As for the Chittick fountain sample containing 115 parts per billion — more than seven times the state standard — school officials said that several weeks after learning about the test result they conducted another round of testing that confirmed the high levels, and they immediately turned off the fountains at the school and switched to bottled water.
The other two school buildings still use tap water and will be included in the new testing program.
School officials said the district has a longstanding policy of notifying families of health and safety issues, including if high lead levels are found in water.
(By comparison, testing in recent months at 16 different school buildings in Flint found that every building tested had at least one sample test above 15 parts per billion. Numerous samples registered lead levels in the hundreds of parts per billion, and a few measured in the thousands, including one that measured at 2,856 parts per billion.)
At 12 other Boston school buildings tested since 2010, lead levels measured below the state standard. But at five of the buildings, the results of at least one sample were still higher than the US Food and Drug Administration limit for bottled water, 5 parts per billion.
The school department said it is considering holding its buildings’ water to an even stricter standard than the state’s 15 parts per billion standard. But Weir said the new standard hasn’t been set yet.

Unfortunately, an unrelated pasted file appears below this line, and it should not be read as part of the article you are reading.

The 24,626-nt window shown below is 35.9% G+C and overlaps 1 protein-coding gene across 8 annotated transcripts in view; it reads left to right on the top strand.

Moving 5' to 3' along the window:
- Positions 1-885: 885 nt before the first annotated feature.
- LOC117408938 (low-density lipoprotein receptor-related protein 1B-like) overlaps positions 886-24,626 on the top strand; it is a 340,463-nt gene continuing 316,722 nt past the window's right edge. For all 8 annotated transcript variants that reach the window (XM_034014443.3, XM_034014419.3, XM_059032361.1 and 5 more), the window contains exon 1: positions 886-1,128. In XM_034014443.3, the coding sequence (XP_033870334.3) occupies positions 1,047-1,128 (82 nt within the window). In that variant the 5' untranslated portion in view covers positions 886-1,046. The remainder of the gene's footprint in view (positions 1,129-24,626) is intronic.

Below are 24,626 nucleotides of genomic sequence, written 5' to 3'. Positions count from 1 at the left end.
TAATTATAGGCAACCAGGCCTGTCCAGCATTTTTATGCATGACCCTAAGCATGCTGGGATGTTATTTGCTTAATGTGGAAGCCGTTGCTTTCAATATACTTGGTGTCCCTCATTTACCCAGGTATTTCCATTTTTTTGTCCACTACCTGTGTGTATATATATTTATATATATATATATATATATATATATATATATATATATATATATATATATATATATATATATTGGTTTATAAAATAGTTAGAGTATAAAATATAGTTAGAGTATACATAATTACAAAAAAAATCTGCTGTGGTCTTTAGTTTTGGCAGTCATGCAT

The department said it had been planning since the spring of 2014 — before the Flint crisis made headlines — to increase testing. The department said it planned to develop a timetable for when each school would be tested and would hire an outside firm to conduct the testing. Results will be posted online.
The federal government recommends, but does not require, testing of water in schools, except for cases in which a school is considered to be its own public water system, meaning it uses its own water source, such as a well. This requirement does not apply to Boston.
Yanna Lambrinidou, an affiliate faculty member in the science and technology in society program at Virginia Tech who has researched the topic of lead in schools, said the lack of a requirement for all schools nationally to do regular testing is a serious problem.
“It’s a regulatory black hole that shouldn’t exist and should not have existed in the first place,” she said. “There’s evidence, just from the schools that are required to test, that there are problems in many schools.”
State and local governments can establish their own rules.
Massachusetts law requires each public water system (each town and city typically has its own system) to periodically collect samples from at least two water sources inside at least two different schools or early education facilities, selected on a rotating basis. The testing periods vary from every six months to every three years. Boston is required to test annually.
Lambrinidou said Massachusetts’ requirements also aren’t tough enough: “Sampling a couple of taps per school is going to give you quite a limited and a potentially misleading estimate of the amount of lead that children at the school are ingesting on a daily basis.”
Correction: Because of incorrect information provided to the Globe, a previous version of this story misstated the number of school buildings that use bottled water versus those that use tap water.